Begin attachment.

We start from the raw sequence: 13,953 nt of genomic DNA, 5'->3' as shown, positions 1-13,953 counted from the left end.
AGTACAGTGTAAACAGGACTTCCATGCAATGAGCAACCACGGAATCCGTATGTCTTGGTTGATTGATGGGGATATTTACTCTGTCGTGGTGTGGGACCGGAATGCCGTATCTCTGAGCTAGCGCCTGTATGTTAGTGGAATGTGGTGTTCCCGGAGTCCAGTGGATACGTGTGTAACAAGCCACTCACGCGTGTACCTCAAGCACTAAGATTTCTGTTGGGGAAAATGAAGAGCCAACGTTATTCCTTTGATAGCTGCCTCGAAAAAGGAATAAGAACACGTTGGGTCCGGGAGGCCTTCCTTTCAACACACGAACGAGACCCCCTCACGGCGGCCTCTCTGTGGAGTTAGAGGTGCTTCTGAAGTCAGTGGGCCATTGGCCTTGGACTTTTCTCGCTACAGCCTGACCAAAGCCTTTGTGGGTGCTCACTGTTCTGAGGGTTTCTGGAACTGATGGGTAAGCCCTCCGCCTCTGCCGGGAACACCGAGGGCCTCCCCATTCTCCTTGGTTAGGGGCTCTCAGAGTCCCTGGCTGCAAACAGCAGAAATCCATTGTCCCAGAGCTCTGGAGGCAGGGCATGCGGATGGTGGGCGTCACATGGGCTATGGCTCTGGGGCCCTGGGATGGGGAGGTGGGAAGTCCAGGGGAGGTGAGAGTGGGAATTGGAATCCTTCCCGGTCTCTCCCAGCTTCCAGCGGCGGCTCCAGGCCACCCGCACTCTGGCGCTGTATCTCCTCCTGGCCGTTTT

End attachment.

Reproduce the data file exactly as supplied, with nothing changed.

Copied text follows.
We start from the raw sequence: 13,953 nt of genomic DNA, 5'->3' as shown, positions 1-13,953 counted from the left end.
AGTACAGTGTAAACAGGACTTCCATGCAATGAGCAACCACGGAATCCGTATGTCTTGGTTGATTGATGGGGATATTTACTCTGTCGTGGTGTGGGACCGGAATGCCGTATCTCTGAGCTAGCGCCTGTATGTTAGTGGAATGTGGTGTTCCCGGAGTCCAGTGGATACGTGTGTAACAAGCCACTCACGCGTGTACCTCAAGCACTAAGATTTCTGTTGGGGAAAATGAAGAGCCAACGTTATTCCTTTGATAGCTGCCTCGAAAAAGGAATAAGAACACGTTGGGTCCGGGAGGCCTTCCTTTCAACACACGAACGAGACCCCCTCACGGCGGCCTCTCTGTGGAGTTAGAGGTGCTTCTGAAGTCAGTGGGCCATTGGCCTTGGACTTTTCTCGCTACAGCCTGACCAAAGCCTTTGTGGGTGCTCACTGTTCTGAGGGTTTCTGGAACTGATGGGTAAGCCCTCCGCCTCTGCCGGGAACACCGAGGGCCTCCCCATTCTCCTTGGTTAGGGGCTCTCAGAGTCCCTGGCTGCAAACAGCAGAAATCCATTGTCCCAGAGCTCTGGAGGCAGGGCATGCGGATGGTGGGCGTCACATGGGCTATGGCTCTGGGGCCCTGGGATGGGGAGGTGGGAAGTCCAGGGGAGGTGAGAGTGGGAATTGGAATCCTTCCCGGTCTCTCCCAGCTTCCAGCGGCGGCTCCAGGCCACCCGCACTCTGGCGCTGTATCTCCTCCTGGCCGTTTT